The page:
The employment structure is an important feature that allows communities to assess the level of socio-economic and demographic situation of the country.

The employment structure changes with economic development. In underdeveloped countries the majority of the population works in agriculture, forestry and fishing, which is in the I sector. The development of industry causes flow of population from agriculture to industry – to the sector II. As the ongoing development of the country mechanization and automation reduces employment in agriculture and industry and promotes the development of services that constitute the sector III. The development of III is associated with the growing demand of affluent societies, commercial services, medical, educational, tourism, banking and manufacturing related service companies. Employment growth in the developed societies III is also associated with increased complexity of their economies and low susceptibility to automate most of the services.

Currently, around the world we can see a very wide range of employment in particular sectors. And so in countries:
– Highly developed – employment in the sector amounts to 10% in the second – 20-30% at a constant decline in the number of employed, III and IV – more than 60%;
– An average of developed countries – in the sector employs 10-30%, in the second – 20-50% in III and IV – more than 30% of the population;
– Poorly developed – dominates employment in the sector

Here is the top ten countries with the big percentage of participation in a particular sector of employment (and also the average percentage of the world) :



Structure of employment.

4 thoughts on “Structure of employment.

  1. This is a very interesting article. As we can see in the last years companies are more and more forced to concentrate on their core competences and therefore source some production processes out in developing countries because there the workforce is much cheaper than in Europe. Furhtermore companies start to outsource services like customers services or also often accounting departments in countries like for instance India, China, Bangladesch, etc. to reduce costs. But is this really the right way? Because in the long-run the european countries will get in trouble in terms of unemployment and economic valuability.

  2. If something happens in one sector, the other sectors will be affected as well. This happen for instance under the financial crisis. The first sector that had problems was the bank sector (the tertiary sector) which led to problems in the other sectors as well. The industry sector (construction) was hardly affected, and for Spain with a huge part of the employment working in this sector the consequences was fatal. The tertiary sector has however over 70% of the employment in Spain, and only 4% in agriculture and 26% in the industry sector. For most European countries however the tertiary sector is bigger, and the industry sector smaller. The change in the employment from industry sector till the tertiary sector is often called tertiarisastion. The shift from one sector to another is as said in the article a sign of economic development, and in a way there is. However it means leaving behind old traditions, and relaying on others to produce what we need. I know for sure that Norway import more than what we are making ourselves. However the industry sector is much bigger than in other countries, mainly because of our gas and oil.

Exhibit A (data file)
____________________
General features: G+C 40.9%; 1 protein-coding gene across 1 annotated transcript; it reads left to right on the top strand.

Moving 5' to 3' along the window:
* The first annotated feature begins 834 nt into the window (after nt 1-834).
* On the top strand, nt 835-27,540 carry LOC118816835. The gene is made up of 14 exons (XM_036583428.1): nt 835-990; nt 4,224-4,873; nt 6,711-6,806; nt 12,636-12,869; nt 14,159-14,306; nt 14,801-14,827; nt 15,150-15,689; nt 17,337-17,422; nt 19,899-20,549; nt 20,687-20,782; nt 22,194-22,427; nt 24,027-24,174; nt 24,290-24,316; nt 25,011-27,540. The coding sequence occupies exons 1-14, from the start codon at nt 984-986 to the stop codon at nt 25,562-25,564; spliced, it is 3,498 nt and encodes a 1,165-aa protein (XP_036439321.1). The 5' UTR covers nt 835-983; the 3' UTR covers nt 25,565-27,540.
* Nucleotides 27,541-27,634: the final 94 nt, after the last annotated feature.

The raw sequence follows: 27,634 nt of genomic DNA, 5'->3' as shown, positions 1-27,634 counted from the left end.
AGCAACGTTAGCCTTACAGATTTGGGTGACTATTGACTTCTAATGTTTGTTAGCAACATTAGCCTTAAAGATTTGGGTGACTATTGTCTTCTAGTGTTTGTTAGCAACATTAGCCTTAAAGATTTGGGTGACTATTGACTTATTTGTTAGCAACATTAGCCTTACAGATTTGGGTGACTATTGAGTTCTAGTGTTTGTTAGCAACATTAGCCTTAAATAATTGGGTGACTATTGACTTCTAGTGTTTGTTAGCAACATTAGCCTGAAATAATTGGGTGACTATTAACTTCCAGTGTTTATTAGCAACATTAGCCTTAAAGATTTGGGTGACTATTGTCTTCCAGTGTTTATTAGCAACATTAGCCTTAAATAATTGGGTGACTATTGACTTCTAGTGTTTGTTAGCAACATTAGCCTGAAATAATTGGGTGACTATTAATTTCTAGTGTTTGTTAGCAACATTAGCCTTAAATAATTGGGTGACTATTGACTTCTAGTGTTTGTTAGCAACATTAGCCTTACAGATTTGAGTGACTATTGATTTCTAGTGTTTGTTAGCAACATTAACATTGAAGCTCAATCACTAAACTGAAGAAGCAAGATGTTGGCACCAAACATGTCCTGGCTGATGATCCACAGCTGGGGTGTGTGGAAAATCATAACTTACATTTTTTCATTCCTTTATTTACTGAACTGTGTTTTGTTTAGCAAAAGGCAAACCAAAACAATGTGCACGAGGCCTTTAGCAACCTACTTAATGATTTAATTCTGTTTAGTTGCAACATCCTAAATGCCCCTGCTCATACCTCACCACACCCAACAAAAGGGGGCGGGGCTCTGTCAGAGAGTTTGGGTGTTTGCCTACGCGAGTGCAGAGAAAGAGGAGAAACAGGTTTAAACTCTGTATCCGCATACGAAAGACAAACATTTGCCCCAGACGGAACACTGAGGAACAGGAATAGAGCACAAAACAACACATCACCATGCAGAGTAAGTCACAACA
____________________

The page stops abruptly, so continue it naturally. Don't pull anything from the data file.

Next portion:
3. Tonjegr, I agree with you. No sector is on its own, all of them are connected and interact with each other. For clarification commodities are located in the first respectively the second sector, but their prices are traded on stock exchanges (third sector). A price movement in one sector involves big impacts on different sectors. As agriculture is prevalent and possible with few knowledge, work force is easier to substitute. Since the creation of value increases from the first to the third sector, people of the third sector do better than those, who work in the first sector. Ergo a high dependency on agriculture is very dangerous for a whole national labour market.

  4. In poorly developed countries first sector is very important as well, and the third sector produced less add value than the same sector in most developed countries.


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